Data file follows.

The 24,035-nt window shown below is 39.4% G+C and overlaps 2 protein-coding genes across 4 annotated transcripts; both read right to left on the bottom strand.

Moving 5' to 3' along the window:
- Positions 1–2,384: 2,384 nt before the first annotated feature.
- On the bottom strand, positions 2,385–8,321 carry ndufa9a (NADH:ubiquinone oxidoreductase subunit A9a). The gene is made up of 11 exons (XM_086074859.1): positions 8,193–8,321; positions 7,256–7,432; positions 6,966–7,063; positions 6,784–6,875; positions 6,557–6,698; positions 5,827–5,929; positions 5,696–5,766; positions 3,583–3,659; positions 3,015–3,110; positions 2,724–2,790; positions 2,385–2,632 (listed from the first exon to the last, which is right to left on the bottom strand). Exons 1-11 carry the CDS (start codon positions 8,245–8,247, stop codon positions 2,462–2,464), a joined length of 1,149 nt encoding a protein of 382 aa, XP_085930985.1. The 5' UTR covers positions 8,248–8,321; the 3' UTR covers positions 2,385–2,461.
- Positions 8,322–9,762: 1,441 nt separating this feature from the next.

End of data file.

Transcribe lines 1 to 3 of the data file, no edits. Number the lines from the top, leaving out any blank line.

The 24,035-nt window shown below is 39.4% G+C and overlaps 2 protein-coding genes across 4 annotated transcripts; both read right to left on the bottom strand.

Moving 5' to 3' along the window:
- Positions 1–2,384: 2,384 nt before the first annotated feature.